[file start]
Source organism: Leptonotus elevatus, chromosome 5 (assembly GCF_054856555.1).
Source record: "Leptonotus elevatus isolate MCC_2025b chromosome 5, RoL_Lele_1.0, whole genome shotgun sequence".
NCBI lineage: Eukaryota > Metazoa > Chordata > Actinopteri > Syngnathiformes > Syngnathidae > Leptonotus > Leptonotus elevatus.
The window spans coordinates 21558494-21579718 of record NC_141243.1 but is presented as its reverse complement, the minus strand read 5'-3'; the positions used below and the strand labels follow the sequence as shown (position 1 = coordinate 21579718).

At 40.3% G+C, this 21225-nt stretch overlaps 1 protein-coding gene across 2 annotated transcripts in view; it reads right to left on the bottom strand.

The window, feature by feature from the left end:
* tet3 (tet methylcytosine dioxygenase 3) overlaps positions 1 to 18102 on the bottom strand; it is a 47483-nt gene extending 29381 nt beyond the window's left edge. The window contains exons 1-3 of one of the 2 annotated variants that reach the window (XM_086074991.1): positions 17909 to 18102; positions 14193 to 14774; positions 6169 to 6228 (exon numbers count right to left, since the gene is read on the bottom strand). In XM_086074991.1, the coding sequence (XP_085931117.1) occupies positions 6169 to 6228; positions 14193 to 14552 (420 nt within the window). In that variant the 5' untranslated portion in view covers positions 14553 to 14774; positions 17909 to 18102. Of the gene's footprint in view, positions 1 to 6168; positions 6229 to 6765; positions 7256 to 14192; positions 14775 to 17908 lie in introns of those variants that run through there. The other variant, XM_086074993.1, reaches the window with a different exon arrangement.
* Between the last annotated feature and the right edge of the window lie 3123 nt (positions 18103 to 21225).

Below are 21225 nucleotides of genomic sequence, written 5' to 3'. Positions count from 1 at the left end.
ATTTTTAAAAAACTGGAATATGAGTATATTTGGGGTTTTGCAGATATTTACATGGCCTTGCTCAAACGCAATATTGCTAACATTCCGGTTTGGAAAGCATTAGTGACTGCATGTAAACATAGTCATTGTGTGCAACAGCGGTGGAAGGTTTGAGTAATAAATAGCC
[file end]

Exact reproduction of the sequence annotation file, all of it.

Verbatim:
Source organism: Leptonotus elevatus, chromosome 5 (assembly GCF_054856555.1).
Source record: "Leptonotus elevatus isolate MCC_2025b chromosome 5, RoL_Lele_1.0, whole genome shotgun sequence".
NCBI lineage: Eukaryota > Metazoa > Chordata > Actinopteri > Syngnathiformes > Syngnathidae > Leptonotus > Leptonotus elevatus.
The window spans coordinates 21558494-21579718 of record NC_141243.1 but is presented as its reverse complement, the minus strand read 5'-3'; the positions used below and the strand labels follow the sequence as shown (position 1 = coordinate 21579718).

At 40.3% G+C, this 21225-nt stretch overlaps 1 protein-coding gene across 2 annotated transcripts in view; it reads right to left on the bottom strand.

The window, feature by feature from the left end:
* tet3 (tet methylcytosine dioxygenase 3) overlaps positions 1 to 18102 on the bottom strand; it is a 47483-nt gene extending 29381 nt beyond the window's left edge. The window contains exons 1-3 of one of the 2 annotated variants that reach the window (XM_086074991.1): positions 17909 to 18102; positions 14193 to 14774; positions 6169 to 6228 (exon numbers count right to left, since the gene is read on the bottom strand). In XM_086074991.1, the coding sequence (XP_085931117.1) occupies positions 6169 to 6228; positions 14193 to 14552 (420 nt within the window). In that variant the 5' untranslated portion in view covers positions 14553 to 14774; positions 17909 to 18102. Of the gene's footprint in view, positions 1 to 6168; positions 6229 to 6765; positions 7256 to 14192; positions 14775 to 17908 lie in introns of those variants that run through there. The other variant, XM_086074993.1, reaches the window with a different exon arrangement.
* Between the last annotated feature and the right edge of the window lie 3123 nt (positions 18103 to 21225).

Below are 21225 nucleotides of genomic sequence, written 5' to 3'. Positions count from 1 at the left end.
ATTTTTAAAAAACTGGAATATGAGTATATTTGGGGTTTTGCAGATATTTACATGGCCTTGCTCAAACGCAATATTGCTAACATTCCGGTTTGGAAAGCATTAGTGACTGCATGTAAACATAGTCATTGTGTGCAACAGCGGTGGAAGGTTTGAGTAATAAATAGCC